But in the interest of good, honest storytelling, and on the eve of Henson’s eighth season on campus, I couldn’t help asking at least one or two.

I asked about the way last season ended and then about the two or three weeks of transfer portal craziness that followed.

For a refresher, Henson’s Roadrunners were playing the Rice Owls in the opening round of the Conference USA tournament at Frisco.

The Roadrunners appeared to have advanced to the quarterfinals, as point guard Japhet Medor drove for what initially was scored as a buzzer-beating, game-winning basket.

In the moments that followed, elation turned to agony, as officials ruled that Medor didn’t get the shot off in time.

“Just a heart breaker,” Henson said of the 72-71 loss.

While the pain of having a season end on an official’s review was shocking enough, the aftermath was even worse.

Back home in San Antonio, nobody liked the idea of a second consecutive 10-22 record going into the UTSA basketball history books.

But, really, who would have imagined that the Roadrunners would ultimately have 10 scholarship players enter the transfer portal over the next few weeks?

“It was a hectic spring and summer,” Henson said in an interview at his office. “Some of those guys that entered the portal, it was mutual. It was expected in several cases. They wanted bigger roles, better opportunities.

“(We had) a couple of surprises. One or two, we were disappointed and (it) surprised us. But we weren’t shocked.

“One or two just jumped in (to the portal) to see what was happening. There were a couple that went in that didn’t want to go in. A couple that went in and wanted to come back.”

A common thread in roster instability around the nation today is related to Name, Image and Likeness (NIL) payments that are now available to all college athletes.

Combined with a one-time transfer rule that allows athletes to move from school to school without having to sit out a year, it’s not surprising that so many are taking advantage of it.

Surely, it’s one of the factors that contributed to UTSA players looking elsewhere. Who could blame them, really?

If you work hard at your job and you can get better compensation elsewhere, wouldn’t you at least take a look? Of course you would.

Henson, for his part, didn’t want to comment about any of the particulars on any of his former players.

But he did discuss with some emotion the efforts to rebuild his team and the job that his staff did to make it happen.

“It was a hectic recruiting (cycle), gosh, in April and May,” he said. “We had a lot of shorter visits this spring than we had in the past. We’d bring someone in on a Monday and get ’em out on Tuesday. Bring someone else in on Wednesday and get ’em out on Thursday.

“Our coaches really, really stepped up.

“(Mike) Peck and (Adam) Hood were involved in most of that recruiting early on before coach (Kurtis) Darden joined us. I thought they did a heck of a job. You know, we’ll see. We’ll find out with this roster, what it can do when it counts.”

It may count quite a bit, with this being the last year of Henson’s contract.

In analyzing his new roster, the coach emphasized that he will be able to play with three centers in 7-foot Carlton Linguard, Jr., 6-10 Trey Edmonds and 6-9 Massal Diouf in an effort to match up with opponents in the school’s first season in the American Athletic Conference.

“We’re excited with this group,” he said of the roster as a whole. “We’ve got a lot of versatility with this bunch.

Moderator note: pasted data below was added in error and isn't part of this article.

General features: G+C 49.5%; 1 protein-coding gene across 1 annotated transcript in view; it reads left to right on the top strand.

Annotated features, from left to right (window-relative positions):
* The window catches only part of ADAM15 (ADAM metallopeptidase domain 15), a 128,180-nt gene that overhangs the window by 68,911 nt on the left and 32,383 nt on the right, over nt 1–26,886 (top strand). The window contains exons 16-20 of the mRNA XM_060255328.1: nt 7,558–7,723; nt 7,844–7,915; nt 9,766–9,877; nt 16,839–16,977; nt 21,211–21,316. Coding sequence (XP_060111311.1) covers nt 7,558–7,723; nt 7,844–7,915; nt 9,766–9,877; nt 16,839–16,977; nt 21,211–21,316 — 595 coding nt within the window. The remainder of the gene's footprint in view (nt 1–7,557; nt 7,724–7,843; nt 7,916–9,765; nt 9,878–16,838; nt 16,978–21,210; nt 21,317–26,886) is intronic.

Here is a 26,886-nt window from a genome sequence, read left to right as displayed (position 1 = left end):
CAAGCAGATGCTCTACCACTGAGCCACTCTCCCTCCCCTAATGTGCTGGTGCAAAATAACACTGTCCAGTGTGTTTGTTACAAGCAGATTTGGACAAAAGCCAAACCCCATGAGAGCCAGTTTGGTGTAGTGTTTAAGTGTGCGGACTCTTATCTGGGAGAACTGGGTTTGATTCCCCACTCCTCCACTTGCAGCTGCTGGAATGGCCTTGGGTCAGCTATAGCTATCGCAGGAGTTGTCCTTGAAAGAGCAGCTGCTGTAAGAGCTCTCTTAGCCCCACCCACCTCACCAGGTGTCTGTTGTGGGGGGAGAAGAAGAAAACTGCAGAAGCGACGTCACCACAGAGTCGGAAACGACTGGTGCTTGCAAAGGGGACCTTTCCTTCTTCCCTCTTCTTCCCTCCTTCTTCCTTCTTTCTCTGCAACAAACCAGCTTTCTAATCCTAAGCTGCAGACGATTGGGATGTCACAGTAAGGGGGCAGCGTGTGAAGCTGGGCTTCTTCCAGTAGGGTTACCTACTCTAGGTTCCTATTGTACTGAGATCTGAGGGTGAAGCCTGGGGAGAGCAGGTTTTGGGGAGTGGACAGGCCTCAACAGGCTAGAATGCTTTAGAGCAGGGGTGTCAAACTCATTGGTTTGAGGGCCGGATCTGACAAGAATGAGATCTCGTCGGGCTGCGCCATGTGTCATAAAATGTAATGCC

“I don’t know that we’ve ever had three centers like we have right now, in terms of size and defensive mindset, really, anywhere I’ve been.

“It’s something that’s so noticeable in our workouts right now, to have that type of physicality and presence and size at the center position.”

UTSA roster

Nazar Mahmoud, 6-5 guard, freshman
Jordan Ivy-Curry, 6-3 guard, junior
Carlton Linguard Jr., 7-0 center, redshirt senior
Trey Edmonds, 6-10 center/forward, junior
Dre Fuller Jr., 6-6 guard, graduate student
Adante’ Holiman, 6-0 point guard, sophomore
Chandler Cuthrell, 6-8 forward, junior
Isaiah Wyatt, 6-4 guard/forward, redshirt junior
Massal Diouf, 6-9 forward, sophomore
PJ Carter, 6-5 guard, junior
Christian Tucker, 6-3 guard, junior
Blessing Adesipe, 6-6 forward, junior
Justin Thomas, 6-7 guard, junior
x-Josh Reid, 6-7 forward, junior
x-Juan Reyna, 6-3 point guard, junior

Roster notes

Henson said that Ivy-Curry, who played last year at the University of the Pacific, and Thomas, a multi-skilled guard from Milwaukee, are considered two-time transfers and must get waivers from the NCAA for eligibility to play this season. Ivy-Curry, from La Marque, played in 2020-21 and 2021-22 at UTSA and then transferred to Pacific.

Edmonds (Utah Tech), Fuller (Central Florida), Holiman (UT Rio Grande Valley), Cuthrell (Odessa College), Wyatt (Chadron State, Neb.), Carter (Georgia Highlands) and Adesipe (Miles College, Montana) are eligible immediately, as is Mahmoud, a freshman from Spring Creek Academy in Plano. Fuller is making a comeback after sitting out all of last season.

Reid and Reyna are walk-ons.

Linguard sat out at UTSA last year after transferring in from Kansas State of the Big 12. He played in high school at San Antonio Stevens. Diouf and Tucker are the only two players on the roster to play for the Roadrunners last season.

Where are they?

Guards Japhet Medor, John Buggs III and DJ Richards, along with center Jacob Germany and forward Isaiah Addo-Ankrah, all played major roles for the Roadrunners last year and then elected to transfer.

This coming season, Buggs and Germany are with UTSA opponents in the American Athletic Conference. Buggs is at North Texas and Germany, a 6-11 forward, will play at Wichita State. Medor is on the roster at Fordham University in New York. Fordham is in the Atlantic 10. Addo-Ankrah is with the University of Denver in the Summit League.

Richards was announced at McNeese State earlier this summer but was not on that squad’s roster as of Wednesday afternoon.